With the evolving impact of coronavirus (COVID-19) in communities across the country, many Americans are facing new challenges keeping them from getting to the office, school, grocery store or gym. The American Heart Association, the leading voluntary health organization focused on heart and brain health for all, has resources to help maintain a healthy lifestyle while at home.
Here are some ideas to use at home for whole-body health:
- Create an at home circuit workout. Select three or four exercises you can do at home like jumping jacks, lunges or jogging in place. Do each exercise in short bursts and repeat the circuit two to three times.
- Use shelf stable ingredients to cook heart-healthy meals. Canned, frozen and dried fruits and vegetables, frozen meat and dried grains are great shelf-stable options to have on hand for recipes. Try this Vegetarian 3-Bean Chili or Slow Cooker Barbeque Chicken to start.
- Fight stress. An unexpected change in circumstance is stressful. Use the additional time at home as an opportunity to take action against stress. Take a few minutes each day to meditate, improve your sleep hygiene for more restful sleep and call friends and family to stay socially connected.
COVID-19 risk to heart disease and stroke patients
The American Heart Association is advising caution and preparation for people who have heart disease because they are among those facing a higher risk of complications from the coronavirus COVID-19. People who have survived a stroke may also face a higher risk of complications. The American Heart Association is advising caution and preparation for people who have heart disease or who have survived a stroke, because they are among those facing a higher risk of complications from the coronavirus.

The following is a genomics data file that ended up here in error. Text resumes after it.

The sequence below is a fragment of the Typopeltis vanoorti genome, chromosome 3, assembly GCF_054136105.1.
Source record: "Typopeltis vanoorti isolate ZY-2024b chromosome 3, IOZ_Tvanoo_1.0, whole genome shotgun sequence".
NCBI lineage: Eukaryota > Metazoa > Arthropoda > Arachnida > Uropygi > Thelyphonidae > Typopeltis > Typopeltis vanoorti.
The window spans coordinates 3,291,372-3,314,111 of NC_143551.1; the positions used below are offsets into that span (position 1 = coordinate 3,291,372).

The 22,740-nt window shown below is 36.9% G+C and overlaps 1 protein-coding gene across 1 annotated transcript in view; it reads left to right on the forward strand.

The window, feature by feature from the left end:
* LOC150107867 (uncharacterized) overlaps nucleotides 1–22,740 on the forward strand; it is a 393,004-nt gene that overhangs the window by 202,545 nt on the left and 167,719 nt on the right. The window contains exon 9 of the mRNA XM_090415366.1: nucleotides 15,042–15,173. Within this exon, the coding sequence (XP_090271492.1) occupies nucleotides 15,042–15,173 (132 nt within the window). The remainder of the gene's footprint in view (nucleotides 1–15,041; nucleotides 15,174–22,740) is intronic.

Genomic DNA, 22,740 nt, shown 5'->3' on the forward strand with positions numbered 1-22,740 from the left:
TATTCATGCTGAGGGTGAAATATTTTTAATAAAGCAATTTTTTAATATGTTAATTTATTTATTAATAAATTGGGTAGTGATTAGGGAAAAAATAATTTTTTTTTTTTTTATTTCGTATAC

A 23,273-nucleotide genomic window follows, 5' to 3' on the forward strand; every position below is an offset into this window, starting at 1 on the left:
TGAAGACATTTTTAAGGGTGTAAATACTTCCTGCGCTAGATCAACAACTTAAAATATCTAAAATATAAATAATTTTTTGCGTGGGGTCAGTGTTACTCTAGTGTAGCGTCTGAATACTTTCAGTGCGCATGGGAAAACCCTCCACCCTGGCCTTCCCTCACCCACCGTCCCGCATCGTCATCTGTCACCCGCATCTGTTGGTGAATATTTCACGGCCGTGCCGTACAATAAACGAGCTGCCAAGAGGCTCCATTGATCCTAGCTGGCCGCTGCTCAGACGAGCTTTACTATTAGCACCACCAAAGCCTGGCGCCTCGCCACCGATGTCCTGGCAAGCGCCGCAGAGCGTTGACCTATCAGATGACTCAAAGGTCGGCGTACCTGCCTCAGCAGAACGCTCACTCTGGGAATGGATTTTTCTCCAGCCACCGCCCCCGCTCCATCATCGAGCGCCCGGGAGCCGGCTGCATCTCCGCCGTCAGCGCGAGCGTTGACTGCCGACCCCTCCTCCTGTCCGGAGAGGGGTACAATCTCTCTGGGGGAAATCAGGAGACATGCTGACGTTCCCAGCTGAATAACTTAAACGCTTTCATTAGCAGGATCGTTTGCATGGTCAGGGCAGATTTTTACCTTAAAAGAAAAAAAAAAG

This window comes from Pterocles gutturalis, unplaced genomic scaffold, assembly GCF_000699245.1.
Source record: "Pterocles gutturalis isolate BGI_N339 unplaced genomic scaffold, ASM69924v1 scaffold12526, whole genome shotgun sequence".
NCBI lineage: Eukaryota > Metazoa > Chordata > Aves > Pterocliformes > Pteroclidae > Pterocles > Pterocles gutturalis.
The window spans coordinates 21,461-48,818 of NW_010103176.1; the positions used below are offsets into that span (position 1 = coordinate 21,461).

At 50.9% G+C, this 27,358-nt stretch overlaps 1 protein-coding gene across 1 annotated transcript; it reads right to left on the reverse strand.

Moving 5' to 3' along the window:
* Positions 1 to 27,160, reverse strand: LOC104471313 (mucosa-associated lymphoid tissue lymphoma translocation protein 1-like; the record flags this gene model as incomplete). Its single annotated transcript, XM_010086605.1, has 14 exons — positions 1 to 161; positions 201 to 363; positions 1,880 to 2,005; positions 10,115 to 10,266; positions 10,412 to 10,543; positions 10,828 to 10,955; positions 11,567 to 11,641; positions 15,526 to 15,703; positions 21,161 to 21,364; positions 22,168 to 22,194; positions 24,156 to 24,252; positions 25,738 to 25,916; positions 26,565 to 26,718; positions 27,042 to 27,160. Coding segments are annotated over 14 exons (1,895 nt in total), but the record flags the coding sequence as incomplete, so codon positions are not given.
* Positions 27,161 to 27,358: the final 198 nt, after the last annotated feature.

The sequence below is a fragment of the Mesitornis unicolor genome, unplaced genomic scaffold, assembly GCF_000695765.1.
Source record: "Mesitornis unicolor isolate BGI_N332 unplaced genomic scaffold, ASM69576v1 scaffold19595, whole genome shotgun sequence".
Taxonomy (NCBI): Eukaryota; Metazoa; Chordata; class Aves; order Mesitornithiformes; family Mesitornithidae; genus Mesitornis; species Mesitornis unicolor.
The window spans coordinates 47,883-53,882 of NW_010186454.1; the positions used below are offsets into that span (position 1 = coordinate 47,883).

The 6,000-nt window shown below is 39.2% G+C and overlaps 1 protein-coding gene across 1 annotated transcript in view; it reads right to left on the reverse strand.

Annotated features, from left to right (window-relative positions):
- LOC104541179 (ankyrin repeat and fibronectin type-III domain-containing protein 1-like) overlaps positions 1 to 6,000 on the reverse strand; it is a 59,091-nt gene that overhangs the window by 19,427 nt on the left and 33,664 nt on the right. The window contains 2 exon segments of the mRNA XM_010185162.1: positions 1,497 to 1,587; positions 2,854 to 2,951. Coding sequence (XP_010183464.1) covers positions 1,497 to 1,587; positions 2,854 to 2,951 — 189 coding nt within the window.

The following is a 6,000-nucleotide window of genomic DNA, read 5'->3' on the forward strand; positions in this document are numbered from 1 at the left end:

Patients taking ACE-i and ARBs who contract COVID-19 should continue treatment, unless otherwise advised by their physician
To dispel misinformation circulating about the use of ACE-i and ARB medications among patients with COVID-19, the American Heart Association, the Heart Failure Society of America, and the American College of Cardiology jointly published a new statement, recommending that patients taking ACE-i and ARBs who contract COVID-19 should continue treatment, unless otherwise advised by their physician.
Lastly, the AHA wants everyone to remember the basics in everyday activities: wash your hands often with soap and water for at least 20 seconds, cover your cough or sneeze with a tissue and then throw the tissue away, stay home from work if you are sick, avoid touching surfaces in public, try not to touch your face, and avoid people who seem visibly sick.
For more resources for healthy living at home, visit heart.org/en/healthy-living.